A top-down culture of corruption fueled by foreign money has had an exceptionally damaging effect on police. “If a police station needs 15 officers, there are only three; the rest of the money is stolen,” said Ahmadi, the former district governor in Kandahar Province.

Poorly equipped, police also are widely loathed for shaking down people to make up for unpaid salaries and scarce supplies. “The Taliban don’t provide any services, and they don’t build houses or clinics, but they do not steal,” asserted Abdullah Jan, an unemployed farmer who fled Arghandab, echoing a common refrain among rural Afghans.

Armed with the right connections, Mahmood Karzai left behind a string of Afghan restaurants in the U.S. and returned home to stake his claim to the post-2001 construction boom. An older brother of then President Hamid Karzai, he became the driving force behind Ayno Maina, one of Afghanistan’s most successful private developments.

“I always took the risk. If I had a million, I’d gamble it in Las Vegas,” said Mahmood, holding court beneath a crystal chandelier in his Italianate headquarters in the heart of the complex. An oil portrait of another Karzai brother, Ahmed Wali, hung by the door. Until his 2011 assassination, Ahmed Wali was head of Kandahar’s provincial council, the most powerful man in southern Afghanistan and a symbol of a flawed U.S. mission. He was a businessman and political enforcer, allegedly on the CIA’s payroll, believed to have used his position and ties to cover drug trafficking and money laundering on a grand scale.

Mahmood’s rise likewise was shadowed by allegations of foul play, notably a 2010 scandal at Kabul Bank, then the country’s largest private bank, in which he was the third largest shareholder. Rumors the bank was failing sparked a run that nearly caused its collapse. An independent investigation found about $900 million had been stolen from the bank, 8 percent of the country’s $12 billion GDP at the time. A U.S. grand jury investigated Mahmood over allegations of racketeering and tax evasion on a property sale in Dubai but never charged him.

Mahmood dismissed the allegations as smears by Karzai family enemies, but he acknowledged his proximity to power helped him. When his brother was president, the governor of Kandahar deeded him the land for Ayno Maina. Mahmood said he started with $50,000 of his own savings and secured a three-million-dollar loan from a U.S. government agency.

“Wealth came and was consumed by a few, and I’m one of them,” he said unapologetically. “Unfortunately, most Afghans did not get their proper share. We paid too much attention to urban development and forgot rural areas. And rural areas, they have the guns.”

Last year President Ghani named Mahmood minister of urban and rural development. He vowed to make homeownership more accessible to an urban population growing rapidly because of a high birth rate and grim economic prospects and insecurity in rural areas. Mahmood had been expanding affordable housing at Ayno Maina and breaking ground on a bigger project in Kabul: a 12,500-acre, government-funded development featuring U.S.-style residential communities.

“The demand is unbelievable,” he said, with the zeal of a salesman. “If I sell everything, I will be so rich.” Even so, he admitted, “I’m not sure about the future of the country.” When the U.S. leaves, he expects the Taliban “will take the country by force.” If civil war breaks out, he said, he will leave. “I don’t want to be killed.”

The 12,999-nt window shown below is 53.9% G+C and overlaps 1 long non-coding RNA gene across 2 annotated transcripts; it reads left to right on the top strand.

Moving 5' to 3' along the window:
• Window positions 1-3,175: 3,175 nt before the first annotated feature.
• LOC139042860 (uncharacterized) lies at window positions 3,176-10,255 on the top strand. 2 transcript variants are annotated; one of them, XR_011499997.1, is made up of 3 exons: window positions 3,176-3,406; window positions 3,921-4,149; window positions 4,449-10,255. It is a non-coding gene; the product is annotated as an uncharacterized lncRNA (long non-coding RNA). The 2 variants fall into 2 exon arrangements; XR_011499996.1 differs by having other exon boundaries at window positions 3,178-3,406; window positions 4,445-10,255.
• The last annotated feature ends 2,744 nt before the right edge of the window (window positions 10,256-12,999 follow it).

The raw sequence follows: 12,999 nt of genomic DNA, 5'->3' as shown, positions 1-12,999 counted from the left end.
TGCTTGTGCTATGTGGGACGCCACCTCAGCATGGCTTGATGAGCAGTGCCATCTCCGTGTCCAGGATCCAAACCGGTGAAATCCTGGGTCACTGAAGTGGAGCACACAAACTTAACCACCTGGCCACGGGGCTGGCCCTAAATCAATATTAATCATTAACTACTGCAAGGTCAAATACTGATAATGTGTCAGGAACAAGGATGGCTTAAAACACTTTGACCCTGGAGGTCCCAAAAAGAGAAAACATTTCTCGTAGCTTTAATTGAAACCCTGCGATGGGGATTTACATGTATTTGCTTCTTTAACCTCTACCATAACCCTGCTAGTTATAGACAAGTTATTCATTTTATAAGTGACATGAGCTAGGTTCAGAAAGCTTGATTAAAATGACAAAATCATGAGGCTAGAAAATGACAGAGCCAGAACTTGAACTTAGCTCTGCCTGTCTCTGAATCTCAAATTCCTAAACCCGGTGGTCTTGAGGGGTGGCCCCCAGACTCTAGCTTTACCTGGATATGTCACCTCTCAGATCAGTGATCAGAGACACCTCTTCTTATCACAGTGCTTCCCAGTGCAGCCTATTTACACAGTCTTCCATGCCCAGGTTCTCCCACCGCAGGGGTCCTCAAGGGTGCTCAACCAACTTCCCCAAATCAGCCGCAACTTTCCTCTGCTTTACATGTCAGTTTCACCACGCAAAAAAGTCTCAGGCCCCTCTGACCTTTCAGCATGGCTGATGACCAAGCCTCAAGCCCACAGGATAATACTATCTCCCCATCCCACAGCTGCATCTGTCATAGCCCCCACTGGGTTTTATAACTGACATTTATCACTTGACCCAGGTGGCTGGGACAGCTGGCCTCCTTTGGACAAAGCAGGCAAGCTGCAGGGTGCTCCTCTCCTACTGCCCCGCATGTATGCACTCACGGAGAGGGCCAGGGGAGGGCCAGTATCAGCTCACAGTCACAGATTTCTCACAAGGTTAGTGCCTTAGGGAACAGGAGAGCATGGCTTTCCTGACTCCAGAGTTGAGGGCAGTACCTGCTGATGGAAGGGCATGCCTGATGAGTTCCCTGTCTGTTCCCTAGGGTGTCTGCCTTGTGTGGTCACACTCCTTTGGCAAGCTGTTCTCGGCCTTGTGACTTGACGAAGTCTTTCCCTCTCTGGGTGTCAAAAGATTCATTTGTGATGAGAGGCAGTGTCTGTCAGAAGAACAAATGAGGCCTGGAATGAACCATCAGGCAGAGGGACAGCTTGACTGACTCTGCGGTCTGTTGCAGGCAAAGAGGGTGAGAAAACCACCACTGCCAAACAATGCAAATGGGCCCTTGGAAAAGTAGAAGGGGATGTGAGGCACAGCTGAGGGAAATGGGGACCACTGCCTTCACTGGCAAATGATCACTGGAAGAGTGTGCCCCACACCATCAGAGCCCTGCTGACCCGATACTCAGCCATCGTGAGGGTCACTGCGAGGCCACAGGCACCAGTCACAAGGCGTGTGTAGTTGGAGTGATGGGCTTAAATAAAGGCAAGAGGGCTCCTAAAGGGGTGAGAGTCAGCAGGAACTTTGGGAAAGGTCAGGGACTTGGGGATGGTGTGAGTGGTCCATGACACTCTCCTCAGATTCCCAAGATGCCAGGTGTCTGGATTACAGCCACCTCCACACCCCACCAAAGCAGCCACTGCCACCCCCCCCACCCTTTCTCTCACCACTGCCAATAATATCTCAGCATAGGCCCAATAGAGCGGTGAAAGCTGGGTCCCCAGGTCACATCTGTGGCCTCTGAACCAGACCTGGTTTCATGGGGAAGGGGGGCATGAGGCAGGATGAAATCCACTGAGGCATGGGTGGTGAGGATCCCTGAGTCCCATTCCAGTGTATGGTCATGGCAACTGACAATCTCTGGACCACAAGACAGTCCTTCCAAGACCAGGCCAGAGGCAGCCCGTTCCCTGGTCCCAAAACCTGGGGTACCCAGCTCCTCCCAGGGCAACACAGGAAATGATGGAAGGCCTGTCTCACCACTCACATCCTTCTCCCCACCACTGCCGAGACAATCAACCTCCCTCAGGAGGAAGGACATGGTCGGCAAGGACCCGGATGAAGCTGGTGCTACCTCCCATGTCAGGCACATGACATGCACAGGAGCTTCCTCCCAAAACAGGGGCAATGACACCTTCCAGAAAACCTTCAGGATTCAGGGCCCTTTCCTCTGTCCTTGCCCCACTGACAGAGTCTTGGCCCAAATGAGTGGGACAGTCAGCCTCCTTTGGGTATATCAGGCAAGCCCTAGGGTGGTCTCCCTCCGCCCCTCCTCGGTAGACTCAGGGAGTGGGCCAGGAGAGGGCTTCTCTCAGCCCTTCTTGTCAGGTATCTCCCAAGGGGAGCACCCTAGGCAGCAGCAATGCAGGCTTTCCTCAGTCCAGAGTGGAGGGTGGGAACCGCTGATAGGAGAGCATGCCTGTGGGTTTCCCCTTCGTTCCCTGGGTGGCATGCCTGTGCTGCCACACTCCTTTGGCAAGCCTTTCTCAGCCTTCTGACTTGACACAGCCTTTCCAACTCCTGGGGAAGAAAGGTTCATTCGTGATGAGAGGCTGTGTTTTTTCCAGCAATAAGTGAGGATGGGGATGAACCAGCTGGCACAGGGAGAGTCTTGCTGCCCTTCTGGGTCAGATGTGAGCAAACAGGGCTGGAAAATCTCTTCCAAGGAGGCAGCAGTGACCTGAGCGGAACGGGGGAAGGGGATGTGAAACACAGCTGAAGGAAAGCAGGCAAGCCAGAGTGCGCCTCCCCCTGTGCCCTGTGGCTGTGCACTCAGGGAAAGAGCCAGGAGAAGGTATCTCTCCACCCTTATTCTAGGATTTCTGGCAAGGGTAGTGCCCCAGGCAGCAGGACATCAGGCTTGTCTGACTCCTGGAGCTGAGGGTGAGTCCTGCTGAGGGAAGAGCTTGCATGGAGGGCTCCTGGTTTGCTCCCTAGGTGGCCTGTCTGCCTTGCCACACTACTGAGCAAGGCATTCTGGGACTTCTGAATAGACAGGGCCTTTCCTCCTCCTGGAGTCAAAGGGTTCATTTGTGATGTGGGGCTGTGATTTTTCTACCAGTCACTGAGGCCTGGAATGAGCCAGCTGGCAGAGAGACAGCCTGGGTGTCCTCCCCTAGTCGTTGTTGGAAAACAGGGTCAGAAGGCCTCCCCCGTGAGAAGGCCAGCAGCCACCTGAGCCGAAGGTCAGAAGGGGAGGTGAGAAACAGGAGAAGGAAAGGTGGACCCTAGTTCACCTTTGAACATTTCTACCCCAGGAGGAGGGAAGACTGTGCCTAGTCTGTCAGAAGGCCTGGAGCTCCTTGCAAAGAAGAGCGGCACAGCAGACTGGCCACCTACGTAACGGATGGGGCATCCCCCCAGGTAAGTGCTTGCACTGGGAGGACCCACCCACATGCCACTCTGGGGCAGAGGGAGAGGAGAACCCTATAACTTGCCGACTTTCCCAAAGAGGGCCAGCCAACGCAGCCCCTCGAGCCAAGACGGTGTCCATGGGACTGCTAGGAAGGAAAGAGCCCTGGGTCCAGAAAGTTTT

Seated in the lounge of the five-star Serena Hotel in Kabul a few months ago, Raihana Azad, 38, exuded the swagger of the capital’s moneyed elite. A member of parliament since 2010, she wore a svelte black business suit without a headscarf, and spoke in a rapid-fire patter that fills the room.

An ethnic Hazara born in a hardscrabble pocket of Daykundi Province, she bore two children after an arranged marriage at 13. The story could have ended there, as it has for countless Afghan women, but Azad stayed in school, got a job with the UN promoting girls’ education, and made it to Kabul, where she earned a law degree. She used her education to break taboos, suing for a divorce that made her an outcast in her own family. She ran for parliament and was elected to back-to-back terms, despite making no secret of her atheism or divorce. “People do not care about my personal life because I work for them and always tell them the truth,” she says with a shrug.

Azad’s brazen style has made her enemies. She survived a suicide bombing and an assassination attempt on a post-campaign trip to the countryside. Death threats forced her to move her children abroad, change locations frequently, and travel in a bulletproof vehicle. “I’m not afraid anymore,” she said. “I fight on so that our next generations are not as miserable as we were.”

Her driver navigated a maze of concrete blast walls and checkpoints en route to parliament, where Azad has come for a floor vote to support a female colleague. Women now make up 27 percent of the body, a share similar to that in the U.S., thanks in part to quotas built into the post-Taliban constitution. An independent who refuses to ally with strongmen, Azad has struggled to channel resources to her constituents in Daykundi, most of whom are minority ethnic Hazara in an isolated region that lacks infrastructure. The government and foreign donors “only focus on insecure areas,” she said. “We are an exemplary province, and we have been forgotten.”

About 250 miles west of Kabul, Daykundi is cut off from trade and travel three months a year because roads become impassable in winter. When weather is good, it still takes two days or more to reach the capital by car, on an abominable dirt road prowled by bandits and Taliban. There’s a small airport used mainly by the military; the only alternative, for the well-connected, is UN aid helicopters that climb past snowcapped peaks and settlements that look as if they’ve been carved from rock.